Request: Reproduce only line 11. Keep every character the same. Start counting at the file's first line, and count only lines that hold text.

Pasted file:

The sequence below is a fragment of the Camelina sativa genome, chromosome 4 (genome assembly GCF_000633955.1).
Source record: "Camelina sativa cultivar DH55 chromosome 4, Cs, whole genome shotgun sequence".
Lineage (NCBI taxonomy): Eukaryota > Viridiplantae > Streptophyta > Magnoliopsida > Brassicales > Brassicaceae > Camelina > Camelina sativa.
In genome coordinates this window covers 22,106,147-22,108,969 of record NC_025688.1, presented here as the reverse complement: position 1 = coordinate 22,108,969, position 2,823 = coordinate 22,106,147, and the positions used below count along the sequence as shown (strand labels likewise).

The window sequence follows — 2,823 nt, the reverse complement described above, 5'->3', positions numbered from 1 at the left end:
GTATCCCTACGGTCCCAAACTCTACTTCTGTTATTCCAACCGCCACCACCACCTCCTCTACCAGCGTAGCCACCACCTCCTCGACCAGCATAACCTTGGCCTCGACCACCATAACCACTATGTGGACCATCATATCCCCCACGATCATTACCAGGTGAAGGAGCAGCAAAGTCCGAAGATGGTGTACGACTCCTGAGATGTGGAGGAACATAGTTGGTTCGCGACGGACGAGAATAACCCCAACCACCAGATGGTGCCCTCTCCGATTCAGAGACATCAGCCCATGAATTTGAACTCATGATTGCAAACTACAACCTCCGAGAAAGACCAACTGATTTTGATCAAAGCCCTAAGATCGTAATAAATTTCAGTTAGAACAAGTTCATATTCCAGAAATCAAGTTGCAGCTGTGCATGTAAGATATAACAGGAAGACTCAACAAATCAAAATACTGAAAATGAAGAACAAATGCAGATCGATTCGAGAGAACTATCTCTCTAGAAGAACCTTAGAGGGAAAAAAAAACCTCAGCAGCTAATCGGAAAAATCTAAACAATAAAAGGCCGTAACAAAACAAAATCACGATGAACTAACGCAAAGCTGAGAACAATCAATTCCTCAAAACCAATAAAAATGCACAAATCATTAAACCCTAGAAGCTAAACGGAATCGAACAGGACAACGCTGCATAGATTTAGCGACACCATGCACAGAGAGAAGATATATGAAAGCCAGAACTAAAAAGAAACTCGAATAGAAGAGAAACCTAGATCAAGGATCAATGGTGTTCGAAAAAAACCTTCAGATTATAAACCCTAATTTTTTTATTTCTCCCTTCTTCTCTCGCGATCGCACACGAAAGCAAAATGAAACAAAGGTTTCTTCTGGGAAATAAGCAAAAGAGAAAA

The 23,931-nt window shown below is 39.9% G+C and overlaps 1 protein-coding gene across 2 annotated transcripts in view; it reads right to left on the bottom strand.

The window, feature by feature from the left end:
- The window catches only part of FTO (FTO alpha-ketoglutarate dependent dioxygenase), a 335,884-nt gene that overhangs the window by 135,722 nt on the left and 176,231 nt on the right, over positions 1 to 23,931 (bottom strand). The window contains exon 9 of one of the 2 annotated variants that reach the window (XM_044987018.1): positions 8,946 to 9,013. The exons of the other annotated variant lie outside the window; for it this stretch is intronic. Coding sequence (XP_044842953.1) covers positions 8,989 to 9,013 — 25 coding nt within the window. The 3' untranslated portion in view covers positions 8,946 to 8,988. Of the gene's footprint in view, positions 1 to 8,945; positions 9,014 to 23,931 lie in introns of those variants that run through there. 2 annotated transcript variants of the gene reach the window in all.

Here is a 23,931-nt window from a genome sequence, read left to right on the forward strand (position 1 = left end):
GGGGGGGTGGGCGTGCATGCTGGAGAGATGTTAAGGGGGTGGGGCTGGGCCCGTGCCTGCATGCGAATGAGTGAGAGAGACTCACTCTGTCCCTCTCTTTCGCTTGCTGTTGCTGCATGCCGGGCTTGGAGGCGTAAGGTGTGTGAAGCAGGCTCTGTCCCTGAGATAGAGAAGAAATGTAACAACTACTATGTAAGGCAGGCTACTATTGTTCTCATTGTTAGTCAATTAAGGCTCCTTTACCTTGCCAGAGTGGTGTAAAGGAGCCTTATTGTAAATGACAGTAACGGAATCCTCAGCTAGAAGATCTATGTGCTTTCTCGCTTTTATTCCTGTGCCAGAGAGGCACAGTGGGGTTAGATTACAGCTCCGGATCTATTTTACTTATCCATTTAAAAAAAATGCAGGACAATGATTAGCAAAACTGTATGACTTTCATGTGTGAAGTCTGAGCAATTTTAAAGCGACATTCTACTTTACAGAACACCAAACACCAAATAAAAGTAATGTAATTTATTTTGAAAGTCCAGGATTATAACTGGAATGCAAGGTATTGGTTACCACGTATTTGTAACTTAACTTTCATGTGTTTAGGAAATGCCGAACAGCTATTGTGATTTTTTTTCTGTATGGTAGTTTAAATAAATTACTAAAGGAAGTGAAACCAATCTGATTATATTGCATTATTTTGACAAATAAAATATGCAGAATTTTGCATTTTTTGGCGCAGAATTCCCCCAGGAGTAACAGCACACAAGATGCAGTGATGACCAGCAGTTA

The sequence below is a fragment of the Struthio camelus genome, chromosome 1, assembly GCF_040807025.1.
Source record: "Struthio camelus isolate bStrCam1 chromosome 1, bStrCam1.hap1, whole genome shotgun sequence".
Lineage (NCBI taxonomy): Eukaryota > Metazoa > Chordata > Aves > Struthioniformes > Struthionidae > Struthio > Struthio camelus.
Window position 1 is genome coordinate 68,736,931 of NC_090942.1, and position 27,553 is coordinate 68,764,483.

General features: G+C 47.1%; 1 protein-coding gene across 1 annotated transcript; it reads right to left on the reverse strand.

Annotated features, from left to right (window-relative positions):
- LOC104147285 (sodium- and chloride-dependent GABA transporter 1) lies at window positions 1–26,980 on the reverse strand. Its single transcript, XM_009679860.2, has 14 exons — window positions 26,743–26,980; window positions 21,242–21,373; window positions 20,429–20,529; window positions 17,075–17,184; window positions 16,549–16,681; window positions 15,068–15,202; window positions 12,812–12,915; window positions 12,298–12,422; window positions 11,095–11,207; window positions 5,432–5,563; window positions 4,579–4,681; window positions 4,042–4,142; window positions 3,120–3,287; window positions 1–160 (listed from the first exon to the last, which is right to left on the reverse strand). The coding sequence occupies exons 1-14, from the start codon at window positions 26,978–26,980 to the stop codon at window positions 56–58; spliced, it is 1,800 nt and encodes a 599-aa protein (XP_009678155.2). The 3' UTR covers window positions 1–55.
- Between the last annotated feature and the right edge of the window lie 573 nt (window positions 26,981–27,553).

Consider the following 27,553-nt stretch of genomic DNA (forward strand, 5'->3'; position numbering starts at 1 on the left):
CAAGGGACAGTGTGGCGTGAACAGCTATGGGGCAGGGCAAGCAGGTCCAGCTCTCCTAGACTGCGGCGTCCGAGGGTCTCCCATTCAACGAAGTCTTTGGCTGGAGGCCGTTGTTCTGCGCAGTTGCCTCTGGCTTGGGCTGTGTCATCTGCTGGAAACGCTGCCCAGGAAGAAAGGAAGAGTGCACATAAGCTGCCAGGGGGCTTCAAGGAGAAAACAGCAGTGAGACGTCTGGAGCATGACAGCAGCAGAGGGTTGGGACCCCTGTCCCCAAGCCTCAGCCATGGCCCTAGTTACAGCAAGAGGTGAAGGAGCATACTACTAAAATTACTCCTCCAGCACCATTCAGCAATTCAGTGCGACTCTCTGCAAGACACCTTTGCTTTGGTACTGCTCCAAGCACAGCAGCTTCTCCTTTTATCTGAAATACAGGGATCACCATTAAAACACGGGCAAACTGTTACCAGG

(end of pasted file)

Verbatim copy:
GGGGGGGTGGGCGTGCATGCTGGAGAGATGTTAAGGGGGTGGGGCTGGGCCCGTGCCTGCATGCGAATGAGTGAGAGAGACTCACTCTGTCCCTCTCTTTCGCTTGCTGTTGCTGCATGCCGGGCTTGGAGGCGTAAGGTGTGTGAAGCAGGCTCTGTCCCTGAGATAGAGAAGAAATGTAACAACTACTATGTAAGGCAGGCTACTATTGTTCTCATTGTTAGTCAATTAAGGCTCCTTTACCTTGCCAGAGTGGTGTAAAGGAGCCTTATTGTAAATGACAGTAACGGAATCCTCAGCTAGAAGATCTATGTGCTTTCTCGCTTTTATTCCTGTGCCAGAGAGGCACAGTGGGGTTAGATTACAGCTCCGGATCTATTTTACTTATCCATTTAAAAAAAATGCAGGACAATGATTAGCAAAACTGTATGACTTTCATGTGTGAAGTCTGAGCAATTTTAAAGCGACATTCTACTTTACAGAACACCAAACACCAAATAAAAGTAATGTAATTTATTTTGAAAGTCCAGGATTATAACTGGAATGCAAGGTATTGGTTACCACGTATTTGTAACTTAACTTTCATGTGTTTAGGAAATGCCGAACAGCTATTGTGATTTTTTTTCTGTATGGTAGTTTAAATAAATTACTAAAGGAAGTGAAACCAATCTGATTATATTGCATTATTTTGACAAATAAAATATGCAGAATTTTGCATTTTTTGGCGCAGAATTCCCCCAGGAGTAACAGCACACAAGATGCAGTGATGACCAGCAGTTA